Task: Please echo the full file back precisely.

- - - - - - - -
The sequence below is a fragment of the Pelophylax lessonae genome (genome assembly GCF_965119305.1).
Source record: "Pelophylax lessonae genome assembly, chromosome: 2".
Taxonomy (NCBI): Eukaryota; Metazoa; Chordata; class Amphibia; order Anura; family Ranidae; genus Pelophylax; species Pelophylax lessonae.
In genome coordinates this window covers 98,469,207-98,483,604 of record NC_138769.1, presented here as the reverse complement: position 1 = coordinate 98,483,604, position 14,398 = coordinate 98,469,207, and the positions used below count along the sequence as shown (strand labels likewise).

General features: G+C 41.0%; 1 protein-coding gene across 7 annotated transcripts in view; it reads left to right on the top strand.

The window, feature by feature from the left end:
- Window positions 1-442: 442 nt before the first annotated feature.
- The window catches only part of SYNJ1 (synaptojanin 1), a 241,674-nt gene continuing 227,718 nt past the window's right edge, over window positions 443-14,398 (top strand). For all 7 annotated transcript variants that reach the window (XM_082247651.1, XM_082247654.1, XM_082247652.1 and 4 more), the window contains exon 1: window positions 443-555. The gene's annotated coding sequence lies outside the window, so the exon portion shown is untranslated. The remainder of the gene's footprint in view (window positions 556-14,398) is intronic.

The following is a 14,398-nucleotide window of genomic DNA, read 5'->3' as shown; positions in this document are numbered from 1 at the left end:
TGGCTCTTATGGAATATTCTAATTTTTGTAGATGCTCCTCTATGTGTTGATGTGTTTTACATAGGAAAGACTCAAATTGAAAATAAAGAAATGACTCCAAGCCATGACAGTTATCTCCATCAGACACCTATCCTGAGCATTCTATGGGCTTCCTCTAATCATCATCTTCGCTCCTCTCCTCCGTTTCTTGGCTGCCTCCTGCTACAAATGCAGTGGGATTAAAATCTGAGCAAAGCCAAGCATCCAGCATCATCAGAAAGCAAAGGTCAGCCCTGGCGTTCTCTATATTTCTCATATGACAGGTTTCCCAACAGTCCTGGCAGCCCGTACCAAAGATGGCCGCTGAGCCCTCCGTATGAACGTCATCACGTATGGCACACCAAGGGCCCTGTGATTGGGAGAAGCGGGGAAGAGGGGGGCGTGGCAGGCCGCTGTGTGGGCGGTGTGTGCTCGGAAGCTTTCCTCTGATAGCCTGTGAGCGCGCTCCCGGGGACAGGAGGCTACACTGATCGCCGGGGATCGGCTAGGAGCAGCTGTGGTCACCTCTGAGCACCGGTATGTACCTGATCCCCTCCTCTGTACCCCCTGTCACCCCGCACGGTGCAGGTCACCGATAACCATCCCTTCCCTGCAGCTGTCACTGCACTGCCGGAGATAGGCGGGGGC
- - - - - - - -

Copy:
The sequence below is a fragment of the Pelophylax lessonae genome (genome assembly GCF_965119305.1).
Source record: "Pelophylax lessonae genome assembly, chromosome: 2".
Taxonomy (NCBI): Eukaryota; Metazoa; Chordata; class Amphibia; order Anura; family Ranidae; genus Pelophylax; species Pelophylax lessonae.
In genome coordinates this window covers 98,469,207-98,483,604 of record NC_138769.1, presented here as the reverse complement: position 1 = coordinate 98,483,604, position 14,398 = coordinate 98,469,207, and the positions used below count along the sequence as shown (strand labels likewise).

General features: G+C 41.0%; 1 protein-coding gene across 7 annotated transcripts in view; it reads left to right on the top strand.

The window, feature by feature from the left end:
- Window positions 1-442: 442 nt before the first annotated feature.
- The window catches only part of SYNJ1 (synaptojanin 1), a 241,674-nt gene continuing 227,718 nt past the window's right edge, over window positions 443-14,398 (top strand). For all 7 annotated transcript variants that reach the window (XM_082247651.1, XM_082247654.1, XM_082247652.1 and 4 more), the window contains exon 1: window positions 443-555. The gene's annotated coding sequence lies outside the window, so the exon portion shown is untranslated. The remainder of the gene's footprint in view (window positions 556-14,398) is intronic.

The following is a 14,398-nucleotide window of genomic DNA, read 5'->3' as shown; positions in this document are numbered from 1 at the left end:
TGGCTCTTATGGAATATTCTAATTTTTGTAGATGCTCCTCTATGTGTTGATGTGTTTTACATAGGAAAGACTCAAATTGAAAATAAAGAAATGACTCCAAGCCATGACAGTTATCTCCATCAGACACCTATCCTGAGCATTCTATGGGCTTCCTCTAATCATCATCTTCGCTCCTCTCCTCCGTTTCTTGGCTGCCTCCTGCTACAAATGCAGTGGGATTAAAATCTGAGCAAAGCCAAGCATCCAGCATCATCAGAAAGCAAAGGTCAGCCCTGGCGTTCTCTATATTTCTCATATGACAGGTTTCCCAACAGTCCTGGCAGCCCGTACCAAAGATGGCCGCTGAGCCCTCCGTATGAACGTCATCACGTATGGCACACCAAGGGCCCTGTGATTGGGAGAAGCGGGGAAGAGGGGGGCGTGGCAGGCCGCTGTGTGGGCGGTGTGTGCTCGGAAGCTTTCCTCTGATAGCCTGTGAGCGCGCTCCCGGGGACAGGAGGCTACACTGATCGCCGGGGATCGGCTAGGAGCAGCTGTGGTCACCTCTGAGCACCGGTATGTACCTGATCCCCTCCTCTGTACCCCCTGTCACCCCGCACGGTGCAGGTCACCGATAACCATCCCTTCCCTGCAGCTGTCACTGCACTGCCGGAGATAGGCGGGGGC